A European Journal: The Burlington Magazine in February 1949

Priced at 3 shillings and 6 pence – the equivalent of £5 in 2017 – with a grey-azure, 'broken blue', cover and only black and white photography, The Burlington Magazine of February 1949, appears at first glance as belonging to another time (illustrated left). Its austere look and few advertising pages remind the reader of … Continue reading A European Journal: The Burlington Magazine in February 1949

From Nicola di Maestro Antonio to Carlo Crivelli and back again: One Hundred and One Years of Art History

  by Amanda Hilliam The only article dedicated to the Venetian painter Carlo Crivelli (c.1430/5 – c.1494) ever to appear in The Burlington Magazine was published in March 1913.[1] The attribution to Crivelli of a newly-discovered Madonna and Child (fig.1)., which had recently passed from Duveen Brothers to the Philip Lehman collection in New York, … Continue reading From Nicola di Maestro Antonio to Carlo Crivelli and back again: One Hundred and One Years of Art History

‘Painting by numbers’, a statistical approach to The Burlington Magazine 1903-2016. Part I: Titian, Leonardo, Caravaggio, Cezanne and Reynolds

by Barbara Pezzini The Burlington Index is a flexible research tool. It can be simply used as a reference finder, to seek for articles, but it can also be interrogated through statistical methods, to gain a broader idea of the historical development of the Magazine itself. Which artists are more fully covered in the Burlington and … Continue reading ‘Painting by numbers’, a statistical approach to The Burlington Magazine 1903-2016. Part I: Titian, Leonardo, Caravaggio, Cezanne and Reynolds

‘Caravaggiomania’ in The Burlington Magazine, part II: 1903-1951

by Noti Klagka  This blog focuses on articles published on Caravaggio in The Burlington Magazine before the 1951 Milan exhibition organized by Roberto Longhi, which transformed Caravaggio studies. As illustrated in the previous blog, during the second half of the twentieth century, the Burlington contributed much to the shaping of Caravaggio’s oeuvre by paying close … Continue reading ‘Caravaggiomania’ in The Burlington Magazine, part II: 1903-1951

‘Caravaggiomania’ in The Burlington Magazine – Part I: the late 20th century

by Noti Klagka This post explores the scholarship on Michelangelo da Caravaggio in the pages of The Burlington Magazine and reveals the crucial role played by the Magazine in the critical reception of this artist. Caravaggio has definitely been the most popular 17th century Italian artist published in the Burlington: 59 main articles and 210 … Continue reading ‘Caravaggiomania’ in The Burlington Magazine – Part I: the late 20th century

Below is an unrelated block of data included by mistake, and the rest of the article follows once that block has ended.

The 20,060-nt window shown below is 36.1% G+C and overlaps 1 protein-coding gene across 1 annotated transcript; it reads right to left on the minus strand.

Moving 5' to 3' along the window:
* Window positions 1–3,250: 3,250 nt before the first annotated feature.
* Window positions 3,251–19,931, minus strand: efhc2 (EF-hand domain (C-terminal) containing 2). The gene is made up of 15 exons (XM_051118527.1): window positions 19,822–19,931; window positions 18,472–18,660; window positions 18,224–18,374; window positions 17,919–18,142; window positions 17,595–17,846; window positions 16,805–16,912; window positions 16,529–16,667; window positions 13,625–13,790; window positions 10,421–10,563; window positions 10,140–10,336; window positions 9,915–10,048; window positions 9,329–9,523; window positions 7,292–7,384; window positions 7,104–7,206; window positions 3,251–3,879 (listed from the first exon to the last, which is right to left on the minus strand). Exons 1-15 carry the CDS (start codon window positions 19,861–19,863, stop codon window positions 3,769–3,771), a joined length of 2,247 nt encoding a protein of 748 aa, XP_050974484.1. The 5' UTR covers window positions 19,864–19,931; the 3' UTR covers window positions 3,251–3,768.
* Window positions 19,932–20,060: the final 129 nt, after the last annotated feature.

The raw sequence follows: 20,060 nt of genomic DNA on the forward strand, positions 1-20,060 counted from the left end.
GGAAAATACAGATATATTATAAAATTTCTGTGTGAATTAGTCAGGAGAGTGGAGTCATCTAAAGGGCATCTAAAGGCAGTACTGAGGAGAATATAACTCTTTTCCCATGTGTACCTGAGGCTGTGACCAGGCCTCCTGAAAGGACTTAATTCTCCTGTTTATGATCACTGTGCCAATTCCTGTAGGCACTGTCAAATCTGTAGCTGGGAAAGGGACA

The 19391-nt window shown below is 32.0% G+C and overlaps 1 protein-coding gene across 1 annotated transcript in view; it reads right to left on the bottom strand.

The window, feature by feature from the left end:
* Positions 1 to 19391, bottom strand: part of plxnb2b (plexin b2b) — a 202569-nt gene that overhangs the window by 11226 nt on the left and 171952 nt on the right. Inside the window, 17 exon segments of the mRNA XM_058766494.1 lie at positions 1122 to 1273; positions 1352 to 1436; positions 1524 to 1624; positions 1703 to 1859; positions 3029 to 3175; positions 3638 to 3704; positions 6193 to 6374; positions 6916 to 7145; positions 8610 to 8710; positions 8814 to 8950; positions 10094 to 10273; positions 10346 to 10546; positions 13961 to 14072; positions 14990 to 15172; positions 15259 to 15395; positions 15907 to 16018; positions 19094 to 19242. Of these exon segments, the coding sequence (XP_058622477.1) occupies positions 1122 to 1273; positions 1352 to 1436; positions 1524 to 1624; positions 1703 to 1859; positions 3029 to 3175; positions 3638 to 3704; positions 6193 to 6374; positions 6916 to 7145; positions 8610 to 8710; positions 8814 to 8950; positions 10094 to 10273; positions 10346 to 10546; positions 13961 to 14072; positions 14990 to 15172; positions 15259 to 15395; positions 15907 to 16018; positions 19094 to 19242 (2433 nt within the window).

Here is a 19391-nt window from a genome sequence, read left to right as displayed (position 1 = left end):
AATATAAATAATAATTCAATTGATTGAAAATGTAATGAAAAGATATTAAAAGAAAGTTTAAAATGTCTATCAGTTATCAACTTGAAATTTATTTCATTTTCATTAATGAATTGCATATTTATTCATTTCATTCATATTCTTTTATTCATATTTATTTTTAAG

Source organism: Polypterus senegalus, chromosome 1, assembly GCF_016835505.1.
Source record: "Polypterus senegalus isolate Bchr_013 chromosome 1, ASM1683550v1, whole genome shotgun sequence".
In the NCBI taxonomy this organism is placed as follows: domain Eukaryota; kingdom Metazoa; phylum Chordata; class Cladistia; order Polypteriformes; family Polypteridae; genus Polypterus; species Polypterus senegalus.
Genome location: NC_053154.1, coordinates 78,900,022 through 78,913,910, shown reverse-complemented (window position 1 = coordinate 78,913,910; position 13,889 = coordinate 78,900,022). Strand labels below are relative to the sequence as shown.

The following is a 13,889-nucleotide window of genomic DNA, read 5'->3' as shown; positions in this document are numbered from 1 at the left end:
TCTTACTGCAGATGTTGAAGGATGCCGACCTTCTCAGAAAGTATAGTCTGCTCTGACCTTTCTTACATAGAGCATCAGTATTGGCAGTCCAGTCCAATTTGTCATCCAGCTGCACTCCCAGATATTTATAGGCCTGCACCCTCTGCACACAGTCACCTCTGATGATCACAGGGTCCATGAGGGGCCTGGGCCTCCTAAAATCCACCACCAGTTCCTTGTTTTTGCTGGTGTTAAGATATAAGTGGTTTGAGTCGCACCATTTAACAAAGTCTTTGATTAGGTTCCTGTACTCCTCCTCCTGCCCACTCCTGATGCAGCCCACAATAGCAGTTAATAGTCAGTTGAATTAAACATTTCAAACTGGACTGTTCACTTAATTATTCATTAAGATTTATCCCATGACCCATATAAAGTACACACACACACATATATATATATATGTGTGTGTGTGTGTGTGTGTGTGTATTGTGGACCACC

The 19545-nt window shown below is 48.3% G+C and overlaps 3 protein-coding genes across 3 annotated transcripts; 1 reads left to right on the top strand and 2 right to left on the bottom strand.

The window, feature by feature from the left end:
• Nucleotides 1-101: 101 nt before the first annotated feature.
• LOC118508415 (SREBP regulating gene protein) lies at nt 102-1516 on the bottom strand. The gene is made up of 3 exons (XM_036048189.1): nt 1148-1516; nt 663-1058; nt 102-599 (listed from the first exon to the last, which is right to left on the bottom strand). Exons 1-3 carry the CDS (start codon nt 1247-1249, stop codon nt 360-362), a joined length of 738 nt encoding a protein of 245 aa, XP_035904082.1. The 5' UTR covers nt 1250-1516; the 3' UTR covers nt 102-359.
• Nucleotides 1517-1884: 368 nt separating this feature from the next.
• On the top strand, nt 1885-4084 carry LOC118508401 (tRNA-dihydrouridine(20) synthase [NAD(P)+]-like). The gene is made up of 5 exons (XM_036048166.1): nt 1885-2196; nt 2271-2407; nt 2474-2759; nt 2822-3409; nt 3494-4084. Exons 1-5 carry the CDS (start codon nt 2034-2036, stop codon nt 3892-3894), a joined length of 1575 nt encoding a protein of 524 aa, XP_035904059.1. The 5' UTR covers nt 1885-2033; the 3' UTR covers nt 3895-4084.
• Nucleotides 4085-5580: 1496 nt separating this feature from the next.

Herbert Read, ‘Pope of Modern Art’ and Editor of The Burlington Magazine (1933-1939)

In 2007 Benedict (Ben) Read, esteemed art historian and son of Herbert Read, wrote an essay about his father’s editorship of The Burlington Magazine.[1] More recently, he kindly gave the Index Blog permission to re-publish some excerpts from it. Sadly Ben Read died on 20 October 2016 and was unable to edit personally this abridged … Continue reading Herbert Read, ‘Pope of Modern Art’ and Editor of The Burlington Magazine (1933-1939)

Potted Histories: the Omega Workshops adverts campaign in The Burlington Magazine, 1913-1919

Alexis Clark, Visiting Assistant Professor of Art History and Visual Culture at Denison University (Ohio), is currently researching on Fry and the Omega Workshops. This fascinating and thoroughly researched piece is an excerpt from her forthcoming work, and it has been written exclusively for the Burlington Index Blog.  Clark’s discussion of the Omega Workshops’ advertisements in The … Continue reading Potted Histories: the Omega Workshops adverts campaign in The Burlington Magazine, 1913-1919

‘The Labours of the Months’ (1923): Herbert Read’s first article for The Burlington Magazine

Surrealist poet, war hero, militant anarchist, art critic and Editor of The Burlington Magazine from 1933 to 1938. Herbert Read, the son of a Yorkshire farmer who became one of the country’s most influential writers, is an intellectual figure who looms large in British history and about whom much has been written. Recently, art historian … Continue reading ‘The Labours of the Months’ (1923): Herbert Read’s first article for The Burlington Magazine

Margaret Jourdain and The Burlington Magazine

In June 1903, when the Burlington Magazine was only 3 months old, it published a detailed article on the lace collection of Mabel Chermside, ‘Mrs. Alfred Morrison’. This was a detailed and richly illustrated account, which distinguished different kinds of laces, stiches and points. The article was a perfect example of the new art historical … Continue reading Margaret Jourdain and The Burlington Magazine